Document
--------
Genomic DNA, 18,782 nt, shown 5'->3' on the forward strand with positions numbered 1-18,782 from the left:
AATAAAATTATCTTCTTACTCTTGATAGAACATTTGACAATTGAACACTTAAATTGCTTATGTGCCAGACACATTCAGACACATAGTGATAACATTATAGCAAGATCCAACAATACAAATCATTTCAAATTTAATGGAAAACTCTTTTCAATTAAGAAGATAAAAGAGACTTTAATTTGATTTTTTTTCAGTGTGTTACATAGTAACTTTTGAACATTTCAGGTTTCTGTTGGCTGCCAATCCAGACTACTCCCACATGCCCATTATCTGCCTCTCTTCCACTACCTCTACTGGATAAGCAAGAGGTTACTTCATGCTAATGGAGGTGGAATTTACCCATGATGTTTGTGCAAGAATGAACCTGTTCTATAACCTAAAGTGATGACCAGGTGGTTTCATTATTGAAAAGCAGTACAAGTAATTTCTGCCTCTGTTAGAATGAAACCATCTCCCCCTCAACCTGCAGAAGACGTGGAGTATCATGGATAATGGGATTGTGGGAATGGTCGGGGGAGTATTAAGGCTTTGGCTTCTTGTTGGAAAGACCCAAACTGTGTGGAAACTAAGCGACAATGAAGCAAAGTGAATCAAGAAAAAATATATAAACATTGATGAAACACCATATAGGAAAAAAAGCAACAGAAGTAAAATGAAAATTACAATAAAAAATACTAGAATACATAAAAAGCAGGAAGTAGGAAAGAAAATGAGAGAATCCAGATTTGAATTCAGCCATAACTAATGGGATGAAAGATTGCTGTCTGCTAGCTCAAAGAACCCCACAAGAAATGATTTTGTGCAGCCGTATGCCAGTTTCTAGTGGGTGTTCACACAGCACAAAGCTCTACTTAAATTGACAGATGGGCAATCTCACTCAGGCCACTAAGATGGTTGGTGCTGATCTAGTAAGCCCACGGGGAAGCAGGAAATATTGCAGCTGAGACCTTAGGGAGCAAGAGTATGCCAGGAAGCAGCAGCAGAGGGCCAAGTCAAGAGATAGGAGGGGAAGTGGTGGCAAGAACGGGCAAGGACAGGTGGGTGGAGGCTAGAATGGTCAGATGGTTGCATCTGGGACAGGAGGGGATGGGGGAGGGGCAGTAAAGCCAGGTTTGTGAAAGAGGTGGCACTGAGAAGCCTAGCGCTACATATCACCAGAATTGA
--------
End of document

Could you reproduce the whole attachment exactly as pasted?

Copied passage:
Genomic DNA, 18,782 nt, shown 5'->3' on the forward strand with positions numbered 1-18,782 from the left:
AATAAAATTATCTTCTTACTCTTGATAGAACATTTGACAATTGAACACTTAAATTGCTTATGTGCCAGACACATTCAGACACATAGTGATAACATTATAGCAAGATCCAACAATACAAATCATTTCAAATTTAATGGAAAACTCTTTTCAATTAAGAAGATAAAAGAGACTTTAATTTGATTTTTTTTCAGTGTGTTACATAGTAACTTTTGAACATTTCAGGTTTCTGTTGGCTGCCAATCCAGACTACTCCCACATGCCCATTATCTGCCTCTCTTCCACTACCTCTACTGGATAAGCAAGAGGTTACTTCATGCTAATGGAGGTGGAATTTACCCATGATGTTTGTGCAAGAATGAACCTGTTCTATAACCTAAAGTGATGACCAGGTGGTTTCATTATTGAAAAGCAGTACAAGTAATTTCTGCCTCTGTTAGAATGAAACCATCTCCCCCTCAACCTGCAGAAGACGTGGAGTATCATGGATAATGGGATTGTGGGAATGGTCGGGGGAGTATTAAGGCTTTGGCTTCTTGTTGGAAAGACCCAAACTGTGTGGAAACTAAGCGACAATGAAGCAAAGTGAATCAAGAAAAAATATATAAACATTGATGAAACACCATATAGGAAAAAAAGCAACAGAAGTAAAATGAAAATTACAATAAAAAATACTAGAATACATAAAAAGCAGGAAGTAGGAAAGAAAATGAGAGAATCCAGATTTGAATTCAGCCATAACTAATGGGATGAAAGATTGCTGTCTGCTAGCTCAAAGAACCCCACAAGAAATGATTTTGTGCAGCCGTATGCCAGTTTCTAGTGGGTGTTCACACAGCACAAAGCTCTACTTAAATTGACAGATGGGCAATCTCACTCAGGCCACTAAGATGGTTGGTGCTGATCTAGTAAGCCCACGGGGAAGCAGGAAATATTGCAGCTGAGACCTTAGGGAGCAAGAGTATGCCAGGAAGCAGCAGCAGAGGGCCAAGTCAAGAGATAGGAGGGGAAGTGGTGGCAAGAACGGGCAAGGACAGGTGGGTGGAGGCTAGAATGGTCAGATGGTTGCATCTGGGACAGGAGGGGATGGGGGAGGGGCAGTAAAGCCAGGTTTGTGAAAGAGGTGGCACTGAGAAGCCTAGCGCTACATATCACCAGAATTGA